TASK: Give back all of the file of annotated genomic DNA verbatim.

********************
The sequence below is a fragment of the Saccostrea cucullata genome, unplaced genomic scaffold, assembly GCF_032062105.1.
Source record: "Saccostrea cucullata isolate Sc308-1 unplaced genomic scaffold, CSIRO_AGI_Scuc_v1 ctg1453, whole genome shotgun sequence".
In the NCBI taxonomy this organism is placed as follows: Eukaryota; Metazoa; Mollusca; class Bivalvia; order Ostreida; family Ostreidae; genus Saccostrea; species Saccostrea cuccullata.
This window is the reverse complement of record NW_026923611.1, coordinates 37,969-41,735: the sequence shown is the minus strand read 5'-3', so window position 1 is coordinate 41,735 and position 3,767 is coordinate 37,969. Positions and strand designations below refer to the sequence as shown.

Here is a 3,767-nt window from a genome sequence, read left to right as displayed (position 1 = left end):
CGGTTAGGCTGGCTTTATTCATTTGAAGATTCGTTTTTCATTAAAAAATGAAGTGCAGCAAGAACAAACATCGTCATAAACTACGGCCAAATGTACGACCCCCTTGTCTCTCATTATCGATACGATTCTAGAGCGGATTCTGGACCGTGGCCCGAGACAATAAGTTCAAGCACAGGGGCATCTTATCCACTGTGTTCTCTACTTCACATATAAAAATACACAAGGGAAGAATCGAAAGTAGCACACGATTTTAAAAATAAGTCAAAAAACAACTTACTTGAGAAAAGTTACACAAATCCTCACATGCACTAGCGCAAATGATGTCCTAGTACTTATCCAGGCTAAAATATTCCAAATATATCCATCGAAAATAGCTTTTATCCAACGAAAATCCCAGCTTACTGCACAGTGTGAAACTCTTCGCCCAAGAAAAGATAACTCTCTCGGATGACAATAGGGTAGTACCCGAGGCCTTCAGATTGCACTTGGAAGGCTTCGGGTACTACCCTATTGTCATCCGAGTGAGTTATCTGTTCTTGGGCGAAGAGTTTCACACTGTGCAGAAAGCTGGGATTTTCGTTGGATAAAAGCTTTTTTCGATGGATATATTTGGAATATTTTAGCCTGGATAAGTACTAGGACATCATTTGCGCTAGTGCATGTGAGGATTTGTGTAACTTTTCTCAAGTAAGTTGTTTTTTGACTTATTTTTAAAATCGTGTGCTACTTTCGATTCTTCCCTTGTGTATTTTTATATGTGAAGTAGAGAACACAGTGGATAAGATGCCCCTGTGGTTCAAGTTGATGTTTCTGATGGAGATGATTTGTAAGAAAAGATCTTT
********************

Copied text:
The sequence below is a fragment of the Saccostrea cucullata genome, unplaced genomic scaffold, assembly GCF_032062105.1.
Source record: "Saccostrea cucullata isolate Sc308-1 unplaced genomic scaffold, CSIRO_AGI_Scuc_v1 ctg1453, whole genome shotgun sequence".
In the NCBI taxonomy this organism is placed as follows: Eukaryota; Metazoa; Mollusca; class Bivalvia; order Ostreida; family Ostreidae; genus Saccostrea; species Saccostrea cuccullata.
This window is the reverse complement of record NW_026923611.1, coordinates 37,969-41,735: the sequence shown is the minus strand read 5'-3', so window position 1 is coordinate 41,735 and position 3,767 is coordinate 37,969. Positions and strand designations below refer to the sequence as shown.

Here is a 3,767-nt window from a genome sequence, read left to right as displayed (position 1 = left end):
CGGTTAGGCTGGCTTTATTCATTTGAAGATTCGTTTTTCATTAAAAAATGAAGTGCAGCAAGAACAAACATCGTCATAAACTACGGCCAAATGTACGACCCCCTTGTCTCTCATTATCGATACGATTCTAGAGCGGATTCTGGACCGTGGCCCGAGACAATAAGTTCAAGCACAGGGGCATCTTATCCACTGTGTTCTCTACTTCACATATAAAAATACACAAGGGAAGAATCGAAAGTAGCACACGATTTTAAAAATAAGTCAAAAAACAACTTACTTGAGAAAAGTTACACAAATCCTCACATGCACTAGCGCAAATGATGTCCTAGTACTTATCCAGGCTAAAATATTCCAAATATATCCATCGAAAATAGCTTTTATCCAACGAAAATCCCAGCTTACTGCACAGTGTGAAACTCTTCGCCCAAGAAAAGATAACTCTCTCGGATGACAATAGGGTAGTACCCGAGGCCTTCAGATTGCACTTGGAAGGCTTCGGGTACTACCCTATTGTCATCCGAGTGAGTTATCTGTTCTTGGGCGAAGAGTTTCACACTGTGCAGAAAGCTGGGATTTTCGTTGGATAAAAGCTTTTTTCGATGGATATATTTGGAATATTTTAGCCTGGATAAGTACTAGGACATCATTTGCGCTAGTGCATGTGAGGATTTGTGTAACTTTTCTCAAGTAAGTTGTTTTTTGACTTATTTTTAAAATCGTGTGCTACTTTCGATTCTTCCCTTGTGTATTTTTATATGTGAAGTAGAGAACACAGTGGATAAGATGCCCCTGTGGTTCAAGTTGATGTTTCTGATGGAGATGATTTGTAAGAAAAGATCTTT